More and more international Oxford graduates are becoming entrepreneurs and want to stay in the vibrant Oxford startup community — and the University is doing everything it can to help them.


By Chelsea Robles

The Tier 1 Graduate Entrepreneur Visa (or the GEV to civil servants and acronym lovers) is a relatively new option among the post-study work provisions for international students and post-doctoral researchers hoping to stay in the UK to develop a business. It first made an appearance in 2012, and it enables international students with innovative business ideas to to draw on resources and support from the University. There is, for instance, seed funding from sources advertised through the Business School, and business coaching and workshops on entrepreneurial development from the University Careers Service. 

There are currently around two dozen students — actually, now alumni — who have been endorsed by the University and who are at various stages of developing their business. Among the people who have been endorsed are Cassipe Sydoriak with her bicycle co-op; John Horbaly, with a manufacturing technology start-up called Oxford nanoSysems; Nitn Gupta with Uniqcreate, an enterprise software development project; John Feddersen and his energy consulting business, Aurora Energy Research Ltd.; and Charlton Mak with an e-learning business called IRL.

When Cassiope Sydoriak, who has an MSt in History of Art, moved to Oxford to pursue her degree, she didn’t realise that she’d be running a growing bicycle co-operative within the year. But, appalled by the high mortality rate of cyclists on city roads, the fact that the UK is the most overweight country in Europe, and the staggering number of abandoned bikes throughout Oxford, she decided to take a career turn in order to address the issues. The result is the Broken Spoke Bike Co-op.

Thanks to the Graduate Entrepreneurial Visa, Cassiope has been able to help build a sustainable social enterprise in Oxford that has diverted bikes from the waste stream, empowered dozens of vulnerable adults to gain employable skills, and witnessed hundreds of people commit to leading a less wasteful and more self-sufficient life. The Co-op is now partnering with organisations such as Crisis Skylight, the University of Oxford, Oxford Brookes University, Cherwell School, Cyclox, Sustrans, and more.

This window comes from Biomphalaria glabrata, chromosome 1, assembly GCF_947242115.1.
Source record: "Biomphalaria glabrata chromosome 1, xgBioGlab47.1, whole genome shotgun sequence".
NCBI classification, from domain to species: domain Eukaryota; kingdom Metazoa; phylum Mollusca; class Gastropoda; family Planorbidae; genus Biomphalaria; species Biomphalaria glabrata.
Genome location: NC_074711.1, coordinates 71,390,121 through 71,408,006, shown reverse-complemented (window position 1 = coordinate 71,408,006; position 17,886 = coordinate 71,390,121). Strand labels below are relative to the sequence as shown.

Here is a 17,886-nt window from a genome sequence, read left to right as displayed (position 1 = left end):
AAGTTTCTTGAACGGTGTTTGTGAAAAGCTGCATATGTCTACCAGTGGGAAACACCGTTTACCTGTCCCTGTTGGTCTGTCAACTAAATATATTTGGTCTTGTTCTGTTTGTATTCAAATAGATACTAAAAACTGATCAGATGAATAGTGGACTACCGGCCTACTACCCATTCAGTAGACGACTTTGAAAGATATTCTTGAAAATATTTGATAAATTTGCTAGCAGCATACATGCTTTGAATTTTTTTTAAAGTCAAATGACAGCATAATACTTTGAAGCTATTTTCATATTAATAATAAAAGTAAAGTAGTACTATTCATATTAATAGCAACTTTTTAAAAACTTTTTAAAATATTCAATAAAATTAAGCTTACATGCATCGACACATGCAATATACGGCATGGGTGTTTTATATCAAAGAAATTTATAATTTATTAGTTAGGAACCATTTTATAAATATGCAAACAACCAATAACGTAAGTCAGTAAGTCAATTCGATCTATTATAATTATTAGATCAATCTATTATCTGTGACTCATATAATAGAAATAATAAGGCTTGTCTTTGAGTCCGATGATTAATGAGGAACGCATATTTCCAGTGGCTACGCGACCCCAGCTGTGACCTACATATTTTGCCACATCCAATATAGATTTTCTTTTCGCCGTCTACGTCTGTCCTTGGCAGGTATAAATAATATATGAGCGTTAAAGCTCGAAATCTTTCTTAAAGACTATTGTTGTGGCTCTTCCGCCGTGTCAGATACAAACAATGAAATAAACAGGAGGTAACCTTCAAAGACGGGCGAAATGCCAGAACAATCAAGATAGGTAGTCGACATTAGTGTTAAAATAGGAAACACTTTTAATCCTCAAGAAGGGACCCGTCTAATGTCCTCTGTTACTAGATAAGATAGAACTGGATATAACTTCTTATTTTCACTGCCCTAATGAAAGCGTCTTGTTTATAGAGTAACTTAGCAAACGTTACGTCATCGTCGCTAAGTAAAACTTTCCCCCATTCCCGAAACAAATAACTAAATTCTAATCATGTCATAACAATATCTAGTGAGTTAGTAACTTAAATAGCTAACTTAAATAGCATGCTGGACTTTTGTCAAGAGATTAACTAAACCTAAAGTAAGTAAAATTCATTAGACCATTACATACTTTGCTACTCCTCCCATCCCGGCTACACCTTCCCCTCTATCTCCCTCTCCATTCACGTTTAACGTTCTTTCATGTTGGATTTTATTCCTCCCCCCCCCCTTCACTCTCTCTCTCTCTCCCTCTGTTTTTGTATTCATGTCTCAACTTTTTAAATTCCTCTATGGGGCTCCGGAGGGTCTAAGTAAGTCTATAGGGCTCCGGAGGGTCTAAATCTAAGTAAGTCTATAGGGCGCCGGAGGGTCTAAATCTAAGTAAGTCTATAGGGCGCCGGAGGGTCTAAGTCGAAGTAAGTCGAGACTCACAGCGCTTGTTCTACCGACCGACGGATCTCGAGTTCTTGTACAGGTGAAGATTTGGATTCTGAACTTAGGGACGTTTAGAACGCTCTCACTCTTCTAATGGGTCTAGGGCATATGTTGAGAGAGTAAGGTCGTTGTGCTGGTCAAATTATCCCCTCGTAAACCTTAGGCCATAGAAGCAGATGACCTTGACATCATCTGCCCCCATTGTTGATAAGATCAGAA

Reflecting on the past year, Cassiope says that she ‘learned the fundamentals of marketing, finance, budgeting, website design, and grant-writing from scratch. With the GEV, I felt more confident that our business could thrive because we were forced to think seriously about our concept before jumping in. Writing a business plan and receiving feedback from the GEV committee meant that our ideas were more financially sustainable, and we could not have achieved our current success without this feedback. If you ever fancy getting your hands dirty and fixing your bike, we’re located in the centre of town inside the Story Museum, and we’d love to get your bike back in shape!’

Another business, now in its second year, is Oxford nanoSystems (OnS), a company run by Saïd Business School alumnus Jon Horbaly. Jon started OnS while a student at the Saïd Business School in 2011.  The company focuses on the production of nanocoatings that increase rates of heat transfer, prevent corrosion, and make porous surfaces water repellent.  With  its offices and laboratories at the European Space Agency’s facilities in Harwell, it’s now working with major clients involved in boiler manufacturing and the automotive industry.

Like Broken Spoke, OnS is grateful for the support it has received from Oxford University.  The University hosts several business competitions each year and OnS was fortunate to be selected as a finalist in these competitions, in turn benefiting from the exposure and press they garnered. More directly, University staff have helped to connect OnS with resources, networks, and faculty who could help to advise regarding the science challenges the company faced. University officials helped Jon to develop aspects of his business, from introductions to professors and researchers to connections with experienced alumni advising on corporate structure.

The early success of the GEV, particularly at Oxford, has led to it expanding: GEV endorsement is now open not only to current students and postdoctoral researchers but also to alumni. The University of Oxford is able to endorse graduates who have ‘genuine and credible business ideas and entrepreneurial skills, to extend their stay in the UK after graduation to establish one or more businesses in the UK.’ For the 2014-2015 application cycle, the University is able to endorse up to 22 graduates (in any subject) or post-doctoral researchers currently employed and sponsored by the University.

Applicants who the University endorses are able to apply for a visa for one year to develop their business idea, and all GEV holders are monitored by University Careers Service to ensure that adequate progress is being made toward the development of their businesses. If the holder shows they are making good progress at the end of the first year, they can extend the visa for one further year. The programme also allows for the applicant’s dependent partner and children to stay in the UK with them.

Image by Horia Varlan under Creative Commons license.